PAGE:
How All-Wheel Drive Works

all-wheel drive

If you’ve ever shopped for a car, you’ve probably heard the terms “all-wheel drive” (AWD) and “front-wheel drive” (FWD), which are two of several existing drivetrains. The drivetrain is responsible for transferring power from the engine to the wheels. With front-wheel drive, only the front wheels are given power, but with all-wheel drive, power can be delivered to all four wheels. Every new Subaru vehicle is equipped with AWD.

AWD is generally considered better for driving in snow and other slippery conditions because its smart systems pick up information on which tires have better traction in a given situation and deliver more power to those. AWD is also more stable around corners. So how are AWD vehicles able to do this?

All-wheel drive vehicles have a center differential that splits power to the front and rear wheels, whereas front-wheel drive, the most commonly available drivetrain, has a differential in front that controls the front wheels. AWD systems also have sensors on the wheels to detect how much traction they have, and the information from the sensors helps the car automatically determine which wheels need the most power.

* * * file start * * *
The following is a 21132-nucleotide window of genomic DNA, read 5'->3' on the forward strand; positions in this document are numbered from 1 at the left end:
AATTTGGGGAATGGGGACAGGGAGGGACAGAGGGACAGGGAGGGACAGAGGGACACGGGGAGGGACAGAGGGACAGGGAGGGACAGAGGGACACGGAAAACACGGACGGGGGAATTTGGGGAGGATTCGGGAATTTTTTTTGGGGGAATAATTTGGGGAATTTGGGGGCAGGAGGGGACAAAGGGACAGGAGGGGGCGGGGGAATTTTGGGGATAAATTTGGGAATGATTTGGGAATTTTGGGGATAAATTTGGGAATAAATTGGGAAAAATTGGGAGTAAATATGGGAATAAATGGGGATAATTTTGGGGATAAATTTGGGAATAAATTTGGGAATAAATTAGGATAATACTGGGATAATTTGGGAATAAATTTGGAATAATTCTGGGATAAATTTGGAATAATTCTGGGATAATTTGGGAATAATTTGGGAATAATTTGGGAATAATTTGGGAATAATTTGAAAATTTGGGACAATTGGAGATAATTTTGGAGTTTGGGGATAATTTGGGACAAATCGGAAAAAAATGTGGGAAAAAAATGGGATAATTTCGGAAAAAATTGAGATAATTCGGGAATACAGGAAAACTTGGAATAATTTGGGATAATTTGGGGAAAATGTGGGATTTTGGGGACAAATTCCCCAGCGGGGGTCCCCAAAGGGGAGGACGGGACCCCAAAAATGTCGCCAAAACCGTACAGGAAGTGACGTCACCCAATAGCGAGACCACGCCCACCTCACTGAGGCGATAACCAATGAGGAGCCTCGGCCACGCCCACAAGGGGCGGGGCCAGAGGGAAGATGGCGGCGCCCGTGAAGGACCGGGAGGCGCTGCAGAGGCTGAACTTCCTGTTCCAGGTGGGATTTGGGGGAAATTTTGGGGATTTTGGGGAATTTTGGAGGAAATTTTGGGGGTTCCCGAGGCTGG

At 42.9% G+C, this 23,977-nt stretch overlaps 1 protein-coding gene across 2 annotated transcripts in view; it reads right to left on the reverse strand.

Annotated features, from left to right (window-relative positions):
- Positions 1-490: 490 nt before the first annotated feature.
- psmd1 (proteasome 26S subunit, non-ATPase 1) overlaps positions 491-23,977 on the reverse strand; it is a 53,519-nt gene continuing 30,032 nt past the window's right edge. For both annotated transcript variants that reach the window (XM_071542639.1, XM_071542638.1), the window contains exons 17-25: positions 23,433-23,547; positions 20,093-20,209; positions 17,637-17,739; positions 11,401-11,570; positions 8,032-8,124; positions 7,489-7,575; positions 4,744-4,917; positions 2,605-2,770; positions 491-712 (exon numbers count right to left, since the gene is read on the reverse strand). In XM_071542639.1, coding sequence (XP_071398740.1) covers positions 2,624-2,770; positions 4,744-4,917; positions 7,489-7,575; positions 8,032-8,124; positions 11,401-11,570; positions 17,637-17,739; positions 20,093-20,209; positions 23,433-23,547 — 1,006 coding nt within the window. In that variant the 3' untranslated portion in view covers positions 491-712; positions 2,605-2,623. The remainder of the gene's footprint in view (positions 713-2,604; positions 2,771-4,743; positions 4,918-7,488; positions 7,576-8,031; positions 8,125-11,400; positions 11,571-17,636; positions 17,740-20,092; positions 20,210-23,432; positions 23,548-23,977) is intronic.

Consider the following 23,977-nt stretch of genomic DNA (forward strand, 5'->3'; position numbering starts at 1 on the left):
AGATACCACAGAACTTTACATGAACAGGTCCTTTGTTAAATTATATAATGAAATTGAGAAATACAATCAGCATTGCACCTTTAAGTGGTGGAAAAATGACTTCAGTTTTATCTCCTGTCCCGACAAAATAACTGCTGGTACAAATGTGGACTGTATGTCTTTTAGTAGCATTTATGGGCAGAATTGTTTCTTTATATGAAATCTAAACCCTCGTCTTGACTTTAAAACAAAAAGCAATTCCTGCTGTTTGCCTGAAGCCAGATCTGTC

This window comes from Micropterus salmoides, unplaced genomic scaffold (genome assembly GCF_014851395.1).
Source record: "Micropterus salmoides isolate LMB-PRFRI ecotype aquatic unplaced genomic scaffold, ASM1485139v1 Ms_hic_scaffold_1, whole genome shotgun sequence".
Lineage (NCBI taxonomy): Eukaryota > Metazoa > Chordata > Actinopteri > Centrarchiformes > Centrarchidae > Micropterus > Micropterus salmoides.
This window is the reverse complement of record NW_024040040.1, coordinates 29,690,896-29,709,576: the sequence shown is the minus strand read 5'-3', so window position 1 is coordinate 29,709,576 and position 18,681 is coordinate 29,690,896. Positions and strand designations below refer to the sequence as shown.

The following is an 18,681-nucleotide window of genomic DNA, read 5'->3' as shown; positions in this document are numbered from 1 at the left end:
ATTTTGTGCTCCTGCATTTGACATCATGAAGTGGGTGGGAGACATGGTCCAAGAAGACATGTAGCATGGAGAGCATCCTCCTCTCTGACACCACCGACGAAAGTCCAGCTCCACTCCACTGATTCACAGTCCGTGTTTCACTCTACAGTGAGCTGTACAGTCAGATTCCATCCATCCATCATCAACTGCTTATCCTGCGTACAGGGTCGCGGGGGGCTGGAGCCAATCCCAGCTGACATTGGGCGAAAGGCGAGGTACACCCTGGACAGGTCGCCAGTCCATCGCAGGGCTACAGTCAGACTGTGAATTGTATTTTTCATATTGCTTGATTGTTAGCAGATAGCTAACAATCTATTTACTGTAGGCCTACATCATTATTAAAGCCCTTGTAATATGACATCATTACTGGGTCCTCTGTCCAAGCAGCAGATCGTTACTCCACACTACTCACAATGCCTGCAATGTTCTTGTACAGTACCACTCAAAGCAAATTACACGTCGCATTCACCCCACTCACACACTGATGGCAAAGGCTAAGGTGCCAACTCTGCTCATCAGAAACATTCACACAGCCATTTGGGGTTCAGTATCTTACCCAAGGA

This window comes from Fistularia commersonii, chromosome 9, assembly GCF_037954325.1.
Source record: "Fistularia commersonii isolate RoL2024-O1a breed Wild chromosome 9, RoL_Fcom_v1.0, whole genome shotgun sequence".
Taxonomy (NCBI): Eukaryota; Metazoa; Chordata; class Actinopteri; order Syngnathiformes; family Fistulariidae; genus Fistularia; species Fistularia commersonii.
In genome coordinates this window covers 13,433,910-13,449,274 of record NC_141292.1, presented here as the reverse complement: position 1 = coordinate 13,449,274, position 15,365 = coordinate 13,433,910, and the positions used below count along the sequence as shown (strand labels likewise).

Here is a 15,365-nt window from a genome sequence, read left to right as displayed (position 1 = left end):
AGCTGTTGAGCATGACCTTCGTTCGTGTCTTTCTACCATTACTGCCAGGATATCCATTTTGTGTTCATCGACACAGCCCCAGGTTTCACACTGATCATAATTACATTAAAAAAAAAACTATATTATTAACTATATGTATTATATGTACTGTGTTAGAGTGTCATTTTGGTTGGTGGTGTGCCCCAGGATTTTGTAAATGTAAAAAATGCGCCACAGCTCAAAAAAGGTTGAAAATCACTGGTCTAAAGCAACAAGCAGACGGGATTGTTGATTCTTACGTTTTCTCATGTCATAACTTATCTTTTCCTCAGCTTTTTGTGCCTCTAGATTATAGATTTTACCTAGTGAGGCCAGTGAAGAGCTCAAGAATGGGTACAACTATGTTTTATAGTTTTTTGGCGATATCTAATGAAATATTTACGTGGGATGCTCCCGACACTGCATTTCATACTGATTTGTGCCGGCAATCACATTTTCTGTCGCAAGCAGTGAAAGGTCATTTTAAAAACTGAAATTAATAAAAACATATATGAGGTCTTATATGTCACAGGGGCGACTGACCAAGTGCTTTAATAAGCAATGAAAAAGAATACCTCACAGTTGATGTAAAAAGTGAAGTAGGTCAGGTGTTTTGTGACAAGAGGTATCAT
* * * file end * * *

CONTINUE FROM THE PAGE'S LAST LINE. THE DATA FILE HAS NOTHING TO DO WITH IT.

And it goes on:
There are two types of AWD, which include full-time and automatic AWD. With full-time, there are three differentials that send power to all four wheels all the time. In a car with automatic AWD, it will function as a FWD vehicle most of the time besides in low-traction situations when extra power is needed.

We hope this has given you a better understanding of how all-wheel drive works and whether it’s right for you!

Steve Lewis

Owner and president of Steve Lewis Subaru in Hadley, MA.

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